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Obsessive Compulsive Disorder

By Julia Kocsis

What is OCD?

Obsessive-compulsive disorder is a psychiatric anxiety disorder where people have unwanted and repeated obsessions and engage in repeated acts in response to these obsessions.

What is OCD? Obsessive-compulsive disorder is a psychiatric anxiety disorder where people have unwanted and repeated

How can you get OCD?

The causes of Obsessive Compulsive Disorder are not fully understood, but some beliefs about it include:

  • - Compulsions are learned behaviors which become repetitive and habitual when they are associated with anxiety relief.

  • - OCD is caused by both genetic and environmental factors.

  • - A variety of problems in the brain are the cause.

  • - The disease is perpetuated through distorted beliefs.

It could be that several factors interact to trigger the development of OCD, and the underlying causes may be further influenced by stressful life events, hormones, and personality traits.

What does it do to your body/mind?

A person suffering with OCD has persistent thoughts and fears that they associate with repetitive behaviors. The compulsions provide short-term anxiety relief. The symptoms often have themes, such as germs or order. Some compulsions might include:

  • 1. Handwashing until the skin becomes raw

  • 2. Avoidance of situations such as shaking hands

  • 3. Checking doors repeatedly to make sure they’re locked

  • 4. Checking the stove repeatedly to make sure it’s off

  • 5. Counting or patterning

  • 6. Picking the skin to the point that lesions appear

  • 7. Hair pulling resulting in bald spots.

What does it do to your body/mind? A person suffering with OCD has persistent thoughts and

Does it spread?

While it is not contagious from person to person within a

community, it can become all-consuming within one person. It

can begin in one area of a person’s life and spread to others. It

can also be passed in families with a genetic component.

Does it spread? While it is not contagious from person to person within a community, it

How can it be treated?

There are numerous treatment options for OCD, but the most trusted

option is Exposure Response Prevention which exposes people to the things

that trigger anxiety and helps them stop responding to anxiety with compulsions and rituals. Antidepressants are also commonly used.

How can it be treated? There are numerous treatment options for OCD, but the most trusted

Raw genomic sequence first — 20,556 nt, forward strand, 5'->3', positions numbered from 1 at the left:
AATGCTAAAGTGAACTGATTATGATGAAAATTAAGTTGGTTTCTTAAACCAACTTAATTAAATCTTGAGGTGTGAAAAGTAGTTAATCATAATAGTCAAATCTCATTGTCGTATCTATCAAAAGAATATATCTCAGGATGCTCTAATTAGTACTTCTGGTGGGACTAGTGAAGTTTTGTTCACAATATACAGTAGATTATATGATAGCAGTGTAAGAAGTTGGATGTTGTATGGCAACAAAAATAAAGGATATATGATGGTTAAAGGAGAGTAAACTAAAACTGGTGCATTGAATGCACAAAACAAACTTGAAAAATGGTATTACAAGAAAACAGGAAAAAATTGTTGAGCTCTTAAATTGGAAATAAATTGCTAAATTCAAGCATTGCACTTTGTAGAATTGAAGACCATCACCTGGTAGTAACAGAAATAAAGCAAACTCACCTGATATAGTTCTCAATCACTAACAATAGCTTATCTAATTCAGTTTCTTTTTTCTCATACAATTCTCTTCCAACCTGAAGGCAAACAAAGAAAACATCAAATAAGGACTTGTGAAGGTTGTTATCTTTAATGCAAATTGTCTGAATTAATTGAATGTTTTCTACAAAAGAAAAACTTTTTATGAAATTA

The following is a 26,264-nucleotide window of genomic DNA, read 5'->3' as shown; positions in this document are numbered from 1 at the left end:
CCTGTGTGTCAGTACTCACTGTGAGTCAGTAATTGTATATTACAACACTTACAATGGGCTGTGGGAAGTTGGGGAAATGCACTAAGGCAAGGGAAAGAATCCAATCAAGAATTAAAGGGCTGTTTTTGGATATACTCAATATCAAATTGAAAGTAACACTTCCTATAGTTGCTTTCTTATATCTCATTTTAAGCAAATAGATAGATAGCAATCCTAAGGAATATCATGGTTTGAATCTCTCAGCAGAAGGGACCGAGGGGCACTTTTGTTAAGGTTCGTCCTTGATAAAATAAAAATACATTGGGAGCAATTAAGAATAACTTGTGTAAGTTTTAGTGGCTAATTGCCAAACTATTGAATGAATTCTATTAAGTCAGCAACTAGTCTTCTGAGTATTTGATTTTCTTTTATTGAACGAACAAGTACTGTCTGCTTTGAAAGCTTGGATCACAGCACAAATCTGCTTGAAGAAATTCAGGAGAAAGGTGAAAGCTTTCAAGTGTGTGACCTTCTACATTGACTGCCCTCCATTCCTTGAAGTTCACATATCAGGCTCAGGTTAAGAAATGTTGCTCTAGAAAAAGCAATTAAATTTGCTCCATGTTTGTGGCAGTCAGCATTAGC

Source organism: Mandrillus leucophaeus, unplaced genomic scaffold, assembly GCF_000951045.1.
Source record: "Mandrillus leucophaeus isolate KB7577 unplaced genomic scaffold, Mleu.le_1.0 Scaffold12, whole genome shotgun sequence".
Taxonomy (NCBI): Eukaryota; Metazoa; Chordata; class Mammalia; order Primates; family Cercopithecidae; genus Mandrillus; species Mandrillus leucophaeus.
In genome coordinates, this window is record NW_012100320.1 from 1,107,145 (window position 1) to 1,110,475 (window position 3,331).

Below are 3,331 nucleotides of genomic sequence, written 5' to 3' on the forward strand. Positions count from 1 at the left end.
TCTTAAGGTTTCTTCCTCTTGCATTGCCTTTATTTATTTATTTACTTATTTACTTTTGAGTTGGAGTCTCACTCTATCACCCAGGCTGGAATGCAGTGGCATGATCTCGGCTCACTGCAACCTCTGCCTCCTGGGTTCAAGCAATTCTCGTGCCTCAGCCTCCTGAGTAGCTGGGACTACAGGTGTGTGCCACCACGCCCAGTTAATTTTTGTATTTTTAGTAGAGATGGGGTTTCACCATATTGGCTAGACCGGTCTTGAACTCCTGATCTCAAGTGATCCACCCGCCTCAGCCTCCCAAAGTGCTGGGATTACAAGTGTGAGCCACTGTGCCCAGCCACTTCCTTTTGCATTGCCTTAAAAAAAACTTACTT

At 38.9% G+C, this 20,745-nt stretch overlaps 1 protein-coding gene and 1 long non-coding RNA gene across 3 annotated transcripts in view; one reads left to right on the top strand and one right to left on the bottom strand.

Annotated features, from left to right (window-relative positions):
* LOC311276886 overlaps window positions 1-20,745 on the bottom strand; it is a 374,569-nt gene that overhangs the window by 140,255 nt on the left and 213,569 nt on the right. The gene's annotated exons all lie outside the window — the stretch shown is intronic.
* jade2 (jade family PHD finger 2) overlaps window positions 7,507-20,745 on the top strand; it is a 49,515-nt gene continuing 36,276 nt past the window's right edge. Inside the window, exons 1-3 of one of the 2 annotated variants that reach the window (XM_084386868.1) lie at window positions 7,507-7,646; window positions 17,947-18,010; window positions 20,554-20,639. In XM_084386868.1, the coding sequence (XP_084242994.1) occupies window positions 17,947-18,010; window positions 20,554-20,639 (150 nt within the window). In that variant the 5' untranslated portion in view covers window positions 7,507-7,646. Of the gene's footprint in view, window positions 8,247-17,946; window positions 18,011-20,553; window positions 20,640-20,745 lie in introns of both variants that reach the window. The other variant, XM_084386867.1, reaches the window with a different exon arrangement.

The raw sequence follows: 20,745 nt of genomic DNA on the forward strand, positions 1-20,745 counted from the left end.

5 interesting facts

  • 1. OCD affects about 2.5 percent of people over their lifetime.

  • 2. You are most at risk for developing OCD during late adolescence.

  • 3. Males are more likely to develop OCD during early childhood, but males and females are at equal risk following puberty.

  • 4. Having family members with OCD significantly increases your risk.

  • 5. Traumatic life events, such as sexual abuse or the death of a loved one, increase your risk.

5 interesting facts 1. OCD affects about 2.5 percent of people over their lifetime. 2. You

Works Cited

  • 1. “Know More. Live Brighter.” Verywell Mind, www.verywellmind.com/.

  • 2. “OCD Advocacy & Education.” Intrusive Thoughts, www.intrusivethoughts.org/.

  • 3. “OCD (Obsessive Compulsive Disorder) Treatment.” OCD Treatment Center - Residential Treatment for Obsessive Compulsive Disorder - Timberline Knolls, timberlineknolls.com/mood-personality/ocd.

  • 4. Department of Health & Human Services. “Home.” Better Health Channel - Home, Department of Health & Human Services, 22 Aug. 2014, www.betterhealth.vic.gov.au/.

  • 5. “Understanding Obsessive-Compulsive Disorder (OCD).” Understanding Obsessive-Compulsive Disorder (OCD) | OCD-UK, www.ocduk.org/ocd.

Works Cited pt. 2 (photos)

“Obsessive Compulsive Disorder (OCD).” Obsessive Compulsive Disorder (OCD) Research Highlight,

www.dc.nihr.ac.uk/highlights/ocd/. “OCD: Expectation Vs Reality.” Disorders and Social Media, 8 May 2016,

disodersandsocialmedia.wordpress.com/2016/05/07/ocd-expectation-vs-reality/.

“Posts about Hair Pulling OCD Obsessive Growth Tangle Depression Hair Loss Bad Habit Bald Anxiety

Awareness Health Body Image Self Conscious Condition Trichotillomania on Jessicadelaforce.” Jessicadelaforce,

jessicadelaforce.wordpress.com/tag/hair-pulling-ocd-obsessive-growth-tangle-depression-hair-loss-bad-habit-bald-

anxiety-awareness-health-body-image-self-conscious-condition-trichotillomania/. “OCD, Compulsive Urges and Actions, Dont Be Controled by the Feeling!” OCD: Obsessive Compulsive

Disorder, believeyourselforg.blogspot.com/2012/09/ocd-compulsive-urges-and-actions-dont.html. Anita, et al. “A ‘Little Bit’ of OCD: When Words Trivialize a Disorder.” Knowing Neurons, 1 July 2017,

knowingneurons.com/2017/02/22/ocd/.